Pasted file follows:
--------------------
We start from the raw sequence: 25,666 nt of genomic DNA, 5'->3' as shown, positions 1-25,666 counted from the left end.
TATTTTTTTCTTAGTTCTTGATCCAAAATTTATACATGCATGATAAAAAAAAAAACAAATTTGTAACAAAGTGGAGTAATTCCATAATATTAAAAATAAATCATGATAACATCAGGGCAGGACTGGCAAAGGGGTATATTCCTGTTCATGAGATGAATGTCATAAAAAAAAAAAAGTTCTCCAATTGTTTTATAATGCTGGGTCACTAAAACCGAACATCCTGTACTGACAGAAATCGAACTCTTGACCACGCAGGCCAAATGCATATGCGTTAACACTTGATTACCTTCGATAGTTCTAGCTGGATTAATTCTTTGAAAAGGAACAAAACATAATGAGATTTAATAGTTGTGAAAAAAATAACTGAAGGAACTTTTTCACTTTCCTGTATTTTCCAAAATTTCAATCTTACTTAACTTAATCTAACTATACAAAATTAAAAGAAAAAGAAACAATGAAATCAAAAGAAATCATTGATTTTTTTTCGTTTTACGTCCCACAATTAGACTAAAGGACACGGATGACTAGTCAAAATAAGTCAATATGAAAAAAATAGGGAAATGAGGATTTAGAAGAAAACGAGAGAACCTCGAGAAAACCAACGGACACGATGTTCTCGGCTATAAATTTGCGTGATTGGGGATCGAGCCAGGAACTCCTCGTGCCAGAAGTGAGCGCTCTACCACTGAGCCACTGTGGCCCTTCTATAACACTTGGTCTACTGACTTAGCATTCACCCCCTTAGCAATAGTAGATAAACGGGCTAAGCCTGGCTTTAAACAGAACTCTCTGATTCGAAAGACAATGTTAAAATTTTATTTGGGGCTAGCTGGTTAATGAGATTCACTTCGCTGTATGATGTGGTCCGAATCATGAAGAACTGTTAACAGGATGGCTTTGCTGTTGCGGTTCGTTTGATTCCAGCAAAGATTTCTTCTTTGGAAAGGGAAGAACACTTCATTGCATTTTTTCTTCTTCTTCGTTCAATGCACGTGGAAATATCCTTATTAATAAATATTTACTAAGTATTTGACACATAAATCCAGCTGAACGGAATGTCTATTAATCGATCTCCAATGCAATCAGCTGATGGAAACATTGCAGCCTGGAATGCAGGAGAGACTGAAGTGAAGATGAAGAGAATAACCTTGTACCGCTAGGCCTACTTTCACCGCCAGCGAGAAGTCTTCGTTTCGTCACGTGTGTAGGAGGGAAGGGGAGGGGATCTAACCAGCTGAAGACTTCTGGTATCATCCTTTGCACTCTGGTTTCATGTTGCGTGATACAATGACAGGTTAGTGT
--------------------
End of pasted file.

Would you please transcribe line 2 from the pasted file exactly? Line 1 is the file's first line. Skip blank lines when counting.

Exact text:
TATTTTTTTCTTAGTTCTTGATCCAAAATTTATACATGCATGATAAAAAAAAAAACAAATTTGTAACAAAGTGGAGTAATTCCATAATATTAAAAATAAATCATGATAACATCAGGGCAGGACTGGCAAAGGGGTATATTCCTGTTCATGAGATGAATGTCATAAAAAAAAAAAAGTTCTCCAATTGTTTTATAATGCTGGGTCACTAAAACCGAACATCCTGTACTGACAGAAATCGAACTCTTGACCACGCAGGCCAAATGCATATGCGTTAACACTTGATTACCTTCGATAGTTCTAGCTGGATTAATTCTTTGAAAAGGAACAAAACATAATGAGATTTAATAGTTGTGAAAAAAATAACTGAAGGAACTTTTTCACTTTCCTGTATTTTCCAAAATTTCAATCTTACTTAACTTAATCTAACTATACAAAATTAAAAGAAAAAGAAACAATGAAATCAAAAGAAATCATTGATTTTTTTTCGTTTTACGTCCCACAATTAGACTAAAGGACACGGATGACTAGTCAAAATAAGTCAATATGAAAAAAATAGGGAAATGAGGATTTAGAAGAAAACGAGAGAACCTCGAGAAAACCAACGGACACGATGTTCTCGGCTATAAATTTGCGTGATTGGGGATCGAGCCAGGAACTCCTCGTGCCAGAAGTGAGCGCTCTACCACTGAGCCACTGTGGCCCTTCTATAACACTTGGTCTACTGACTTAGCATTCACCCCCTTAGCAATAGTAGATAAACGGGCTAAGCCTGGCTTTAAACAGAACTCTCTGATTCGAAAGACAATGTTAAAATTTTATTTGGGGCTAGCTGGTTAATGAGATTCACTTCGCTGTATGATGTGGTCCGAATCATGAAGAACTGTTAACAGGATGGCTTTGCTGTTGCGGTTCGTTTGATTCCAGCAAAGATTTCTTCTTTGGAAAGGGAAGAACACTTCATTGCATTTTTTCTTCTTCTTCGTTCAATGCACGTGGAAATATCCTTATTAATAAATATTTACTAAGTATTTGACACATAAATCCAGCTGAACGGAATGTCTATTAATCGATCTCCAATGCAATCAGCTGATGGAAACATTGCAGCCTGGAATGCAGGAGAGACTGAAGTGAAGATGAAGAGAATAACCTTGTACCGCTAGGCCTACTTTCACCGCCAGCGAGAAGTCTTCGTTTCGTCACGTGTGTAGGAGGGAAGGGGAGGGGATCTAACCAGCTGAAGACTTCTGGTATCATCCTTTGCACTCTGGTTTCATGTTGCGTGATACAATGACAGGTTAGTGT